Things to Do in Denmark - page 2
Christianshavn is a man-made island neighborhood in Copenhagen. It was established in the early 17th century by King Christian IV as a military fortification and center for commerce. Divided by a network of canals, it is often compared to Amsterdam in style.
Christianshavn used to be a working-class neighborhood in the 20th century, but it has since evolved and now is considered to be quite a lively, diverse, and trendy neighborhood. Its streets branch out from the main canal and the houses are colorful and quaint. It is a great area for a stroll or to grab a meal.
The Carlsberg Brewery was established in 1847 by J.C. Jacobsen. The visitor's center showcases the history of Danish beer and has dioramas to illustrate various processes involved with brewing.
After a self-guided tour in the museum you walk through a garden and stables with Jutland dray horses. In the courtyard there is a smaller replica of the Little Mermaid Statue that Carl Jacobsen commissioned for Copenhagen. You can enjoy an authentic glass of beer in the brewery, as well as some traditional Danish food. There's also a giftshop for souvenirs with Carlsberg insignia for beer connoisseurs.
The National Museum of Denmark is the country's largest cultural and historical museum, providing visitors with a broad variety of displays, from national treasures such as the prehistoric Sun Chariot to Egyptian mummies and an original hash stall from nearby Christiania.
Exhibits cover over 14,000 years of Danish history, showcasing Danish culture and heritage with a large collection of objects. It is possible to learn about the reindeer hunters of the Ice Age, the importance of religion in medieval Denmark and the Viking, who have a major exhibition dedicated to them thanks to Queen Margrethe. Other notable items include copies of the Golden Horns of Gallehus, the Gundestrup cauldron, the Egtved Girl coffin and the Kingittorsuaq Runestone. Visitors can also see a large collection of coinage and currencies from the Vikings, Rome and many other cultures.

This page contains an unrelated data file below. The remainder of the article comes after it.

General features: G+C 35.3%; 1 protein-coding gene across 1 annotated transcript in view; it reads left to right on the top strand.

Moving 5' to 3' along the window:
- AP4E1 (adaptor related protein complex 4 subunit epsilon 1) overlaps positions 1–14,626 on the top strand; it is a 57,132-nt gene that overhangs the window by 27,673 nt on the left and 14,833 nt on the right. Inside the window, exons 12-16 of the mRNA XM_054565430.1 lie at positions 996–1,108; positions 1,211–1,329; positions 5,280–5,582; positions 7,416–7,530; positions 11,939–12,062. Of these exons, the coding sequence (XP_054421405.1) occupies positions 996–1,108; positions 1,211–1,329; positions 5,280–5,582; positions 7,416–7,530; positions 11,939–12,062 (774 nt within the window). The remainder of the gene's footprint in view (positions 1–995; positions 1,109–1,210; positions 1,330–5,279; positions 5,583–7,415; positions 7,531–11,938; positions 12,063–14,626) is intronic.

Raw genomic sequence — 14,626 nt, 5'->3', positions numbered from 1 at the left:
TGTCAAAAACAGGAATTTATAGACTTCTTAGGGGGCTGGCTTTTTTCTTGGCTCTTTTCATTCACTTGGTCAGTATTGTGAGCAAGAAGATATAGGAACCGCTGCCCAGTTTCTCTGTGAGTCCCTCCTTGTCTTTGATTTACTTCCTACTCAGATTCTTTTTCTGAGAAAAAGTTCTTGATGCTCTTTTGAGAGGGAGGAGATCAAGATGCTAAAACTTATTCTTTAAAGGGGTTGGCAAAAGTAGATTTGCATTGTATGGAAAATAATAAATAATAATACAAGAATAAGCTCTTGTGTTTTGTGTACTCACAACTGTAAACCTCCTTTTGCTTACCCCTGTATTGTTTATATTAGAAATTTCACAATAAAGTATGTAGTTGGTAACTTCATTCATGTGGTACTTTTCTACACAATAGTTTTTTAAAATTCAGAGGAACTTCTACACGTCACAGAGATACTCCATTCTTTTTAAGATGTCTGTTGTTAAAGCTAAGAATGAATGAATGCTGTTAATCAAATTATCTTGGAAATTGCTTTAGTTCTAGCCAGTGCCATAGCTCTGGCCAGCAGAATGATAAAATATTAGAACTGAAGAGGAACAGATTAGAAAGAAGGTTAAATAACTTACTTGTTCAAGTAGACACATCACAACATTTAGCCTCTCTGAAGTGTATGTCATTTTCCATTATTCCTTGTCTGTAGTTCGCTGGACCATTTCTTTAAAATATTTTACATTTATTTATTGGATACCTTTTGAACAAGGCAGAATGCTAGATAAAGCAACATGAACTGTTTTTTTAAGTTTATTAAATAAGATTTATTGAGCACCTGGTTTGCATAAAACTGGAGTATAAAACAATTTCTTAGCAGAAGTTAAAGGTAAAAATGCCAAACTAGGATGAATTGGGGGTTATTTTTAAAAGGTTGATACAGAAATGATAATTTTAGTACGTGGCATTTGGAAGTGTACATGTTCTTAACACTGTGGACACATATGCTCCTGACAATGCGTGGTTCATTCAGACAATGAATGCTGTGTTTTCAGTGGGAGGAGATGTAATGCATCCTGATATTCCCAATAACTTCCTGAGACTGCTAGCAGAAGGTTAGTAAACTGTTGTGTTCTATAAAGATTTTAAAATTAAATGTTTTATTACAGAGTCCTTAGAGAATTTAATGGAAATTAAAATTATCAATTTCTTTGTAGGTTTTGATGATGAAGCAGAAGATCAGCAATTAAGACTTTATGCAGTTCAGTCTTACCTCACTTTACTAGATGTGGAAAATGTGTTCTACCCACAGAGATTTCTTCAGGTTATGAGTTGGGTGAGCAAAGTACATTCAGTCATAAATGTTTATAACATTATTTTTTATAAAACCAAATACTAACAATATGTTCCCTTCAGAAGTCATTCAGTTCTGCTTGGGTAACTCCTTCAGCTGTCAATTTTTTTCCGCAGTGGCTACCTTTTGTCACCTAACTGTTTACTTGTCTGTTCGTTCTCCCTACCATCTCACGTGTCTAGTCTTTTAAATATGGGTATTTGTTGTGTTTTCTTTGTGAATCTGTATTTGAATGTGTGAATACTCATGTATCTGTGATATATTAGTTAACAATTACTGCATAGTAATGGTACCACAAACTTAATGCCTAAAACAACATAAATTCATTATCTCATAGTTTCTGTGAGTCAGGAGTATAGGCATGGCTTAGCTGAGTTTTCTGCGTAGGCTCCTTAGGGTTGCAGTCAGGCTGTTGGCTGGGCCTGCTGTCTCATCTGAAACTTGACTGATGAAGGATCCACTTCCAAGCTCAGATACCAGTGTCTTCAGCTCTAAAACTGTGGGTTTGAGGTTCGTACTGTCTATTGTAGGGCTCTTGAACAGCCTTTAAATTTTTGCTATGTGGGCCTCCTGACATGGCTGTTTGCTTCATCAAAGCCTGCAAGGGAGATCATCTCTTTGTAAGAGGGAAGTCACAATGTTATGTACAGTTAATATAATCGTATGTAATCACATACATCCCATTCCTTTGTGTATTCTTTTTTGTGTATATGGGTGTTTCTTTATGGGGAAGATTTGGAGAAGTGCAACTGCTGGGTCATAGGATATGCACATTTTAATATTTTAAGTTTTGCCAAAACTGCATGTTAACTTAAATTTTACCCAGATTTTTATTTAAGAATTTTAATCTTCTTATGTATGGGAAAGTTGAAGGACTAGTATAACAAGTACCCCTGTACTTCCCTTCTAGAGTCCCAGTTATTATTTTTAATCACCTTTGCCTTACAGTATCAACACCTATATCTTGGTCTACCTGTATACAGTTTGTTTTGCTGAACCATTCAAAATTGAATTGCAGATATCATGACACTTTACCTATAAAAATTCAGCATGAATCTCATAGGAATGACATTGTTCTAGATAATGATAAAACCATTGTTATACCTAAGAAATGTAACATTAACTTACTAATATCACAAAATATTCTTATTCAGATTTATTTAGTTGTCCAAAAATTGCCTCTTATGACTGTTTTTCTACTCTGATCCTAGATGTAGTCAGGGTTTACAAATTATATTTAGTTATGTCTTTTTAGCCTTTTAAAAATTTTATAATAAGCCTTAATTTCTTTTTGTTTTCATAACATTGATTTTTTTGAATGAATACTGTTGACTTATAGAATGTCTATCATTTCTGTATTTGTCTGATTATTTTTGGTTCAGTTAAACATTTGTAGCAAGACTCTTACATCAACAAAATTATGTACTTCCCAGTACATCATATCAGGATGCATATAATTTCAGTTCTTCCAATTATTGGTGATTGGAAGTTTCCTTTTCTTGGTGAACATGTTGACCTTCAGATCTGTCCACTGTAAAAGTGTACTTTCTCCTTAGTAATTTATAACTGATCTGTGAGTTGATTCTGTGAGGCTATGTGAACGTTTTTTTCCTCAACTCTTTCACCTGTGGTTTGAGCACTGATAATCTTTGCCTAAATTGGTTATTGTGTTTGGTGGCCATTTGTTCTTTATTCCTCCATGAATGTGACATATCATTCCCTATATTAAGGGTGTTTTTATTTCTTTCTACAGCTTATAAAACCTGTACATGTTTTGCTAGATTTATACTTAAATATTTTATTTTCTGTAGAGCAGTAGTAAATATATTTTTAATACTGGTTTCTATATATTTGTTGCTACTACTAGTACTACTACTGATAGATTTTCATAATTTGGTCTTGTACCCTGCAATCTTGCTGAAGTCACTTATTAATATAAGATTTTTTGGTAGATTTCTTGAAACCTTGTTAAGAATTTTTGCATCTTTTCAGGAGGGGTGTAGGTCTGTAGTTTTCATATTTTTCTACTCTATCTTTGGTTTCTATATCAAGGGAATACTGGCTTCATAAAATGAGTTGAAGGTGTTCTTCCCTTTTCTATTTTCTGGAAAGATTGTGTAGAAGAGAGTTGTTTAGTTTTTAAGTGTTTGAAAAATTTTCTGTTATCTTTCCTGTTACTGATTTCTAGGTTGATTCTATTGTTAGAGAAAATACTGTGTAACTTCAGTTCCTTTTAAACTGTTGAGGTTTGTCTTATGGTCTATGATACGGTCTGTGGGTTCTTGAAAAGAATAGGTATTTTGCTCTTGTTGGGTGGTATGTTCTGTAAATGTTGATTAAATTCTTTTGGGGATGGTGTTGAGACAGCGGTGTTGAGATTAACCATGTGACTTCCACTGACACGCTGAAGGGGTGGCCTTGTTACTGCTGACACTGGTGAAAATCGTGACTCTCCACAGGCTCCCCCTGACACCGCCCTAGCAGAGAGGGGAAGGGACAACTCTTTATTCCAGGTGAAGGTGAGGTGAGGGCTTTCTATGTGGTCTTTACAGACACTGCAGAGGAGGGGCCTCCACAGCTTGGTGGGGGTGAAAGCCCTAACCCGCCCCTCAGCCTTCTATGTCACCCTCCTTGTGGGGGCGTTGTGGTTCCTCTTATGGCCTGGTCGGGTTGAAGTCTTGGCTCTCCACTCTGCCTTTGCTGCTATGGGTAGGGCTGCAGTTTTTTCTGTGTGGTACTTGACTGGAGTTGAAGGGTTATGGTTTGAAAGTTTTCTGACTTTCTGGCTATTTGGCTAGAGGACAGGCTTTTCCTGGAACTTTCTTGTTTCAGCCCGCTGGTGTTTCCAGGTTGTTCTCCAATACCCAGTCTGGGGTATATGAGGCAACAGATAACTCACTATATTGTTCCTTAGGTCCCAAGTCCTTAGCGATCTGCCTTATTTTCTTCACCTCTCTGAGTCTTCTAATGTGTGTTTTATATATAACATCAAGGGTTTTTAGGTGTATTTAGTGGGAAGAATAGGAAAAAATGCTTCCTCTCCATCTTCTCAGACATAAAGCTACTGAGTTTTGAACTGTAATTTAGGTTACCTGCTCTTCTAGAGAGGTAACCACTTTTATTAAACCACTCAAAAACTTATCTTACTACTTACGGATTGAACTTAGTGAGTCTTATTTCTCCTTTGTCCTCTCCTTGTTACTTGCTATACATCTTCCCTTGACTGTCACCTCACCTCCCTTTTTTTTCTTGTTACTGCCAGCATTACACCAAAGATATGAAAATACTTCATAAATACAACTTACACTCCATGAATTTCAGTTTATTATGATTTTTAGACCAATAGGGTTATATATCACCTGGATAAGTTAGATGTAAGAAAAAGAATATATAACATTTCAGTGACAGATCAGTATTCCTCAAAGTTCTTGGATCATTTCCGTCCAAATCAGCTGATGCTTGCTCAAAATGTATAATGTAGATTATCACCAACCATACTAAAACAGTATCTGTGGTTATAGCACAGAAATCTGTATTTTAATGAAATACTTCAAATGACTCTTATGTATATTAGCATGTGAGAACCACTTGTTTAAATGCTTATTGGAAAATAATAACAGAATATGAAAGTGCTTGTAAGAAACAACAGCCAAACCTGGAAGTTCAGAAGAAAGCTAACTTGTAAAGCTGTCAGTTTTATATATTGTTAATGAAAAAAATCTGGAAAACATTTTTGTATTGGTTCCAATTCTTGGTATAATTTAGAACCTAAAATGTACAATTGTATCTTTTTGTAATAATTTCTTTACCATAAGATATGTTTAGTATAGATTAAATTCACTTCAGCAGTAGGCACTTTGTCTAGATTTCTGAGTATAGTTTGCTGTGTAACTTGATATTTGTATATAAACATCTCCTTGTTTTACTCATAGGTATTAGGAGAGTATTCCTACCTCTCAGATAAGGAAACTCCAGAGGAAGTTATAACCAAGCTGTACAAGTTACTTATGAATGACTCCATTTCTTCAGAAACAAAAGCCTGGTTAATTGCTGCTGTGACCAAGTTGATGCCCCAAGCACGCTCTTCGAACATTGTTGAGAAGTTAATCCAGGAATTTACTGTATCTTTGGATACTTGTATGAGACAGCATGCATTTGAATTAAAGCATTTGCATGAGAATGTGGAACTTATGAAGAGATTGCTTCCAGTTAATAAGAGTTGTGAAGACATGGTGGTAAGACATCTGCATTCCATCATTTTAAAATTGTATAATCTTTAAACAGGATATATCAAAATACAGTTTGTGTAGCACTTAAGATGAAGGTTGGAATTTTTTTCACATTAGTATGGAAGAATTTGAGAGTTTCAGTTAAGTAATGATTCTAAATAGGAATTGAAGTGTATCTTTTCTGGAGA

Charlottenborg is the official exhibition gallery of the Royal Danish Academy of Art and is the biggest venue for contemporary art in Copenhagen. The palatial residence was constructed in the 17th century for Ulrik Frederik Gyldenløve. Queen Dowager Charlotte Amalie bought the Baroque palace in 1700, and her name has been affixed to it ever since.
Charlottenborg presents 4 - 5 exhibitions per year. It has become famous for its open submission spring exhibition, which is reviewed by a jury before the selection is shown. The fall exhibition is by invitation only. In addition to its exhibition space, Charlottenborg also has a Mezzanine available for many mediums of expression of the contemporary arts, from performances to debates.
Travelers who venture here are likely to stumble upon a performance or a protest, since this town square attracts as many artists as it does activists. In addition to the slice of local life City Hall Square offers visitors, travelers can also see some of the city’s major buildings, like Politikens Hus, Denmark’s top newspaper, and iconic sculptures like the Dragon Fountain and the Weather Girl here.
Opened in 1888 to house the extensive private collection of art enthusiast Carl Jacobsen (best known for founding the famed Carlsberg brewery), the Ny Carlsberg Glyptotek is one of Copenhagen’s most prominent art museums. Displaying over 10,000 works split over two departments, the museum’s works span over 3,500 years of art and history.
While the ancient art department features Greek, Egyptian, Etruscan and Roman antiquities, the modern art department centers around a vast collection of 19th and 20th century Danish and French paintings and sculptures, among which are a complete series of Degas' bronzes, 35 Rodin sculptures, Van Gogh's ‘Landscape from St. Rémy’, Cézanne's iconic ‘Portrait of the Artist’ and over 40 Gauguin works. The museum itself, located behind Copenhagen’s iconic Tivoli Gardens, is equally impressive, the masterpiece of architect Vilhelm Dahlerup, featuring an exquisite winter garden and café, housed in a glass-domed conservatory, and a concert hall.
More Things to Do in Denmark